...my quota. Totally understand that,but we, if we have, we take a longer term view of it. That's where we can be really successful. Absolutely, and it just like it'sit's it's easy to do, but it's hard work to get the youknow to do it. Does that make sense? Like one is, onceyou do the work, it's going to be it'll start, it'll you'll seeresults, it'll stall flowing. If you say, Joe Wy to. Theseprograms not work for salespeople or small businesses. It's not usually about the quality ofcontent. Believe it or not, it's usually because it's inconsistent. Earthstops. That's the on with the number one reason every time. Because youhave to do the work. Just stick it out to consistency. That that'sthat's good point. Okay, so last thing before we get ready wrap thisup. Just quick tip for for that person in there, because I getthis. I hear this a lot from salespeople. was just like creating thecontent. They're not confident with like their writing skills. Maybe they're little weirdon video. If they do make a video, their concern that it justlooks like a you know, super low quality of that quality video. What? What? What can you give them to help them with that? Well, I think the first thing would be focus on telling a different story.That I mean that regardless, and I'll get to your question specifically, butI get so concerned that we're just creating content that nobody cares about. Socrazy creates some up plan on creating some stuff that people actually care about.Get Super Niche then, yes, focus on an area that you're pretty comfortable, and I mean if you it's no, it's not a random occurrence that,if you look at the greatest podcasters in the world, they had prettygood speaking voices. They were fairly comfortable speaking into a microphone. The thethe ones that are the best bloggers in the world are okay writers. Theones that are that are great at video like being on camera. So ifyou, let's say, find the one that you're the you're you feel themost comfortable at, and see if we can build a platform out of that. So that's the possibility. The second thing is, let's just say youhave a really good story to share.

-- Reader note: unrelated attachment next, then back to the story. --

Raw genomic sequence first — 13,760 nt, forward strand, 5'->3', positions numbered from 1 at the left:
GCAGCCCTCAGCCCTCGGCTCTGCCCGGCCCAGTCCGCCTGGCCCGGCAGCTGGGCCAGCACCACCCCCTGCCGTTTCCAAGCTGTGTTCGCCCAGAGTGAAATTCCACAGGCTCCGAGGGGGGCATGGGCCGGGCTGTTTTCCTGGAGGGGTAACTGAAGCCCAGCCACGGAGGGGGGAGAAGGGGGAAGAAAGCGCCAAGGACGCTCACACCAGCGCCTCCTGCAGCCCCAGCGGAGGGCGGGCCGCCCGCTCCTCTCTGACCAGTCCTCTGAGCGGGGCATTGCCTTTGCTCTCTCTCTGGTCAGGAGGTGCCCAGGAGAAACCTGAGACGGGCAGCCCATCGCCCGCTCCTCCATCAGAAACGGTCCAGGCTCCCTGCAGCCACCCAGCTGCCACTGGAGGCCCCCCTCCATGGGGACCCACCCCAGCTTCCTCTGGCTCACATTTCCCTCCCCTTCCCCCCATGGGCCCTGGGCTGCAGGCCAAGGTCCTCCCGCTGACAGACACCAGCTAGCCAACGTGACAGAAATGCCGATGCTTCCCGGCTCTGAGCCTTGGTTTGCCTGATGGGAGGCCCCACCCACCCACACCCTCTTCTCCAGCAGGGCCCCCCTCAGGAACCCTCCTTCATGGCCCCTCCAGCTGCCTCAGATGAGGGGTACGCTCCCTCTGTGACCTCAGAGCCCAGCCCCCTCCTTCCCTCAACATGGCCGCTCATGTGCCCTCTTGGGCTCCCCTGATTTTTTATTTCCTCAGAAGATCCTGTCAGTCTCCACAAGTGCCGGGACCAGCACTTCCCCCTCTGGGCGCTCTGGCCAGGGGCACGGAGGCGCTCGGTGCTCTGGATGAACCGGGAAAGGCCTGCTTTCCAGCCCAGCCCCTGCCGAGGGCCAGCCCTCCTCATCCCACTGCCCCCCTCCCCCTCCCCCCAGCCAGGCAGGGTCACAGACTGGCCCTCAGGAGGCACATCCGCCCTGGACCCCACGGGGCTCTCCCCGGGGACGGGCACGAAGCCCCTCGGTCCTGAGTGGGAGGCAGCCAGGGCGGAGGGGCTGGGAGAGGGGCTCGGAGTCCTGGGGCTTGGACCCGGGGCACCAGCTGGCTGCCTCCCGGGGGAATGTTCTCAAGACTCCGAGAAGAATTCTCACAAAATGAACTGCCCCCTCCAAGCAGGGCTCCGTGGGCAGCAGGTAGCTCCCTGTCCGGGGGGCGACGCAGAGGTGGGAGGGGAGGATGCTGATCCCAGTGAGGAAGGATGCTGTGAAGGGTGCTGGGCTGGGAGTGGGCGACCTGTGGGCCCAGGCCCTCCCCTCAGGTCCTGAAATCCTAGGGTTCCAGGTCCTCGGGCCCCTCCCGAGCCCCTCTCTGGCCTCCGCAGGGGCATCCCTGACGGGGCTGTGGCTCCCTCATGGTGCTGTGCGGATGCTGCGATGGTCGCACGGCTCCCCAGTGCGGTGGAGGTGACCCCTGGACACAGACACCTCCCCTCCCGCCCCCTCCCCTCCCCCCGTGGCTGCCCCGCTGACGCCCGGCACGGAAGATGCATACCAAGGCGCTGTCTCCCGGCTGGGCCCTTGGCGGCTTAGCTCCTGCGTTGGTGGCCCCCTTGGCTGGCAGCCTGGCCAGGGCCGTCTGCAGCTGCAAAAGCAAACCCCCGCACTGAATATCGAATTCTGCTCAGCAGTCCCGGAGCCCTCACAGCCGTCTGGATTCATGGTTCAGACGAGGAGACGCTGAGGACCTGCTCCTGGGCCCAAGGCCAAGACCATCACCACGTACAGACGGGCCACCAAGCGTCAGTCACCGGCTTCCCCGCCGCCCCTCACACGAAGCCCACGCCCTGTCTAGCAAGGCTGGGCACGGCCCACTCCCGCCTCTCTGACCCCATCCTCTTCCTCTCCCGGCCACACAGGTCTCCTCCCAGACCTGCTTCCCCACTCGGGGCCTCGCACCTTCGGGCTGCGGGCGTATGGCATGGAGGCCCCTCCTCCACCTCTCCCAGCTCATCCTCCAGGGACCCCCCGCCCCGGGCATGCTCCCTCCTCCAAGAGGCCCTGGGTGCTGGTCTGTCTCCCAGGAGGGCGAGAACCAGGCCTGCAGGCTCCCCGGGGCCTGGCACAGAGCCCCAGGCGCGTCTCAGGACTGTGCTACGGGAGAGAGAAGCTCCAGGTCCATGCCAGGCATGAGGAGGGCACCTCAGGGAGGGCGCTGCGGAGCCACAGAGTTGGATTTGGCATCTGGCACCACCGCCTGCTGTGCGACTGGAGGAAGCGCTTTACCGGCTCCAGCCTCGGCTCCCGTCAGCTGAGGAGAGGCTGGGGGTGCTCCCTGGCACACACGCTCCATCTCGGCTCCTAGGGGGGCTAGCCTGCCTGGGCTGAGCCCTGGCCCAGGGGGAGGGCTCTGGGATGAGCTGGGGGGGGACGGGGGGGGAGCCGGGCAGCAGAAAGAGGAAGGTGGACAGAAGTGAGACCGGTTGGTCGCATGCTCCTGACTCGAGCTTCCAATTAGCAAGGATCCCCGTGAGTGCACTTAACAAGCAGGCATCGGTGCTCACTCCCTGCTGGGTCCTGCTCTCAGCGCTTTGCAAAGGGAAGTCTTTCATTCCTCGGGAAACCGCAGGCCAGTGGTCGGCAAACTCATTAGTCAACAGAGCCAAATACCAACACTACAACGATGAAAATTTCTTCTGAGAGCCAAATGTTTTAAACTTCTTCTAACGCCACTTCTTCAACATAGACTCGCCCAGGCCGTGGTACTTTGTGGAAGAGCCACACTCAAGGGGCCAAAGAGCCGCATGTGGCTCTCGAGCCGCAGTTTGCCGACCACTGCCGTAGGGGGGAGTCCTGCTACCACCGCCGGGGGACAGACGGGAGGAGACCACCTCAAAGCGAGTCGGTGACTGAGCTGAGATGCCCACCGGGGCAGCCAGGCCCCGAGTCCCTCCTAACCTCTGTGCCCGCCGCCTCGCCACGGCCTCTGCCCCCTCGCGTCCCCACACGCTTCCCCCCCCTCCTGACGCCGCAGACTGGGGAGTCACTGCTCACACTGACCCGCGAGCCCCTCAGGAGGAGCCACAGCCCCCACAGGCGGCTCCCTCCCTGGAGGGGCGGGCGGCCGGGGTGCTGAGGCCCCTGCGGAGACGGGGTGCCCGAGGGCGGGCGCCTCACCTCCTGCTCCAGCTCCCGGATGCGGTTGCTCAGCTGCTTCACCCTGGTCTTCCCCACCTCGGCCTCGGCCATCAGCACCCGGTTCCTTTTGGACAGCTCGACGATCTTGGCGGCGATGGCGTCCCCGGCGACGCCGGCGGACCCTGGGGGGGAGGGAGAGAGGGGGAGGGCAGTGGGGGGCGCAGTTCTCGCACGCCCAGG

It's the written word, but youare not comfortable at all in your writing. Just so you know, I meaneven the smallest, the small businesses, they hire editors, they work withlots of editors and people to help them. There are their so muchhelp out there. Go into any of your favorite magazines, go to themasthead and look at all the contributing writers and contributing editors that actually don't workfor that magazine, but they do different pieces parts. So let's say it'ssay if you're doing something on auto, go to go to the one ofyour local dealer magazines and look at some of the editors. Reach out tothem. They're more than willing to help you. They want work, they'relooking for work and they probably don't work full time for the magazine because mostmagazines can't afford to hire editors full time, so they health source, they contractout. So just start there. So get the raw content, andthat's what we talked about. When you're interviewing like a CEO, it's like, if you need content from the CEO, don't send them an email and say, oh, I need five hundred words and it has to be onthis topic and make sure you put in some keywords. They're never gonna doit. They don't. So what are you going to do? Go interviewthem, interview get the rock content and then have an editor take that rockcontent make a story out of it and maybe you do the same thing.Maybe you're going to write down all your questions and then you're going to talkto let's a low level video. Just get the raw content, do itover microphone, then your Iphone, whatever the case is. Get down therock content. Then just give it to an editor and say, I thinkI've got twenty stories here. Can you edit those down? Sure, done, they just need the rock content. HMM. So you have a knowledge, one exactly investment, one time investment. You have the knowledge is that youjust recorded three hours of stuff while you were traveling in your car betweenin between sales calls, and now you've got six months of content set.And yes, do you have to pay a little bit? Sure, butwhat's the value of your time long term? And it's long term to it's justas giving back exactly. That was good listen. Thank you so much, man, for taking the time. I new you got to get rollin. A guy like you probably keeps...